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Read A Child's Letter From The 1960s With Scarily Accurate Predictions About The Future

Some hauntingly precise forecasts were included in a letter that was written in the 1960s by a little girl who envisioned what life will be like in the decades to come.

When Rosa Beckerton and her husband Peter from Cambridgeshire were redoing the upholstery of a second-hand couch, they came upon a letter that dated back more than half a century.

Stuffed in the back of it was what seemed to be a school project completed by an 11-year-old girl in 1969 on what she believed life will be like in 1980. The topic of discussion was what she thought life would be like in 1980.

Even if some of her predictions were a little far-fetched, such as the notion that we would acquire all of our nourishment from chewing gum, she was spot-on with others, the most notable of which was her forecast of the video-calling platform Zoom.

Peter Beckerton, Rosa Beckerton's husband, was the one who first came upon the letter. Credit goes to SWNS

The following is an excerpt from the letter that was dated February 23, 1969: "The year is 1980, and the time is half-past moon dust. At this point in my life, I am sitting on a cloud of air and am twenty-one years old.

When I go back to when I was 11 years old and I was still in school, a lot of things have changed. For example, there has been a change to the television.

"When I first saw it in 1969, it was a square box with a set of knobs in front of it. Now it is a large screen, and there are knobs on the arm of your chair that allow you to turn it on and off.

As can be seen, this is not too dissimilar to the concept of remote controllers, which did not become widespread in use until the 1970s and 1980s.

She went on to say, "I have been married for five years, and I work at a bank where I deal with money." My whole life, I've had the ambition to work at a bank.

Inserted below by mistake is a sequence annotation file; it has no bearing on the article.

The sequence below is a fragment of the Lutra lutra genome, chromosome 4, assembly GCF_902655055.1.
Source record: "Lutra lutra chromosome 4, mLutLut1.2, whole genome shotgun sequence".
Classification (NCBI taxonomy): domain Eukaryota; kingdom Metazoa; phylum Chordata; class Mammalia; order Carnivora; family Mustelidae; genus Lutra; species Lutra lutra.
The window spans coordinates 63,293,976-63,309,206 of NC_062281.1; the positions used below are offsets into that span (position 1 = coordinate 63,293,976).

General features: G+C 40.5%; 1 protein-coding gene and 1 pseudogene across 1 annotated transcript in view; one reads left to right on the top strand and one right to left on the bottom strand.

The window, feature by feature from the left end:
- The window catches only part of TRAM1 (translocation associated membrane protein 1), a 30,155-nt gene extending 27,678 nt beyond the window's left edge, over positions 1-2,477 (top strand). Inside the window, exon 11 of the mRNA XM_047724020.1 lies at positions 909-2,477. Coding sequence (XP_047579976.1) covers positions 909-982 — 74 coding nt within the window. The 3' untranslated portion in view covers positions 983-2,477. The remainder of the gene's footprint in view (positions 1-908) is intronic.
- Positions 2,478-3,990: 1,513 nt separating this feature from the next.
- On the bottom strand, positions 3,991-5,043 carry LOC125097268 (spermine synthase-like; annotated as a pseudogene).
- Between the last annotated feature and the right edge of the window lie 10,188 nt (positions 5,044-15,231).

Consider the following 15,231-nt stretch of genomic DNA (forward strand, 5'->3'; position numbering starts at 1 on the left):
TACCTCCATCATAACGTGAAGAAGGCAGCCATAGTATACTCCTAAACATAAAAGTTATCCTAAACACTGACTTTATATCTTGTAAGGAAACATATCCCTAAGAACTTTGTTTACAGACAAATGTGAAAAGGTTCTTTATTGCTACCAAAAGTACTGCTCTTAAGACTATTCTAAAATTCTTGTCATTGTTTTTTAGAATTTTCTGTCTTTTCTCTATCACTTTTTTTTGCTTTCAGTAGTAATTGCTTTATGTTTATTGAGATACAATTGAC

The young lady who sent the letter made a number of predications that turned out to be disturbingly correct. Credit: SWNS "Well, my husband will be home from work, but I don't have any tea to make for us as we did back in 1969."

"The only thing we have to eat is a bit of gum," they said. It's possible that you believe we don't have enough food, but you'd be mistaken about that since this piece of chewing gum counts as food.

"As you chew this gum, you'll notice that the meal is moving down your throat. It is also possible to taste it. Afterward, there is no need to worry about cleaning up any messes.

"And here is my spouse," she said. "Dear, please press the button." To clarify, I mean that you have to push the button in order for the door to open; as you can see, our doors are electric doors.

And here is when the Zoom aspect comes into play: "In 1969, the telephone was a square box thing with a receiver perched on top of it.

"But now it is still a receiver, but there is a screen where you can see the individuals you are talking to. This allows you to view the people you are conversing with. It is somewhat similar to a television.

When I consider how much has transpired in the past 10 years, I realize that a great deal has changed.

When asked about the astounding find, Rosa responded, "My husband works as an upholsterer, and he found it down the side of a couch that he was upholstering for a client." Rosa was referring to the fact that her partner had discovered the item while working on the sofa.

One of the options had an almost identical sound to Zoom. Photo courtesy of Unsplash

She continued by saying, "It was just so amazing, because looking at it now she's got a lot of her predictions sort of correct - but in her youthful and naïve manner, she believed it would all happen in 10 years."

"Unfortunately, it did not have anyone's name on it, but the instructor rated it as "Good," which I thought was a wonderful touch.

"I simply wanted to share it in the hopes that maybe the author could see it and recognize it," she said.

"Down the sides of couches and other pieces of furniture, my husband has discovered all kinds of junk in the past, but never anything as exciting as this," I said.


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Cambridgeshire Peter Peter Beckerton Rosa Beckerton SWNS


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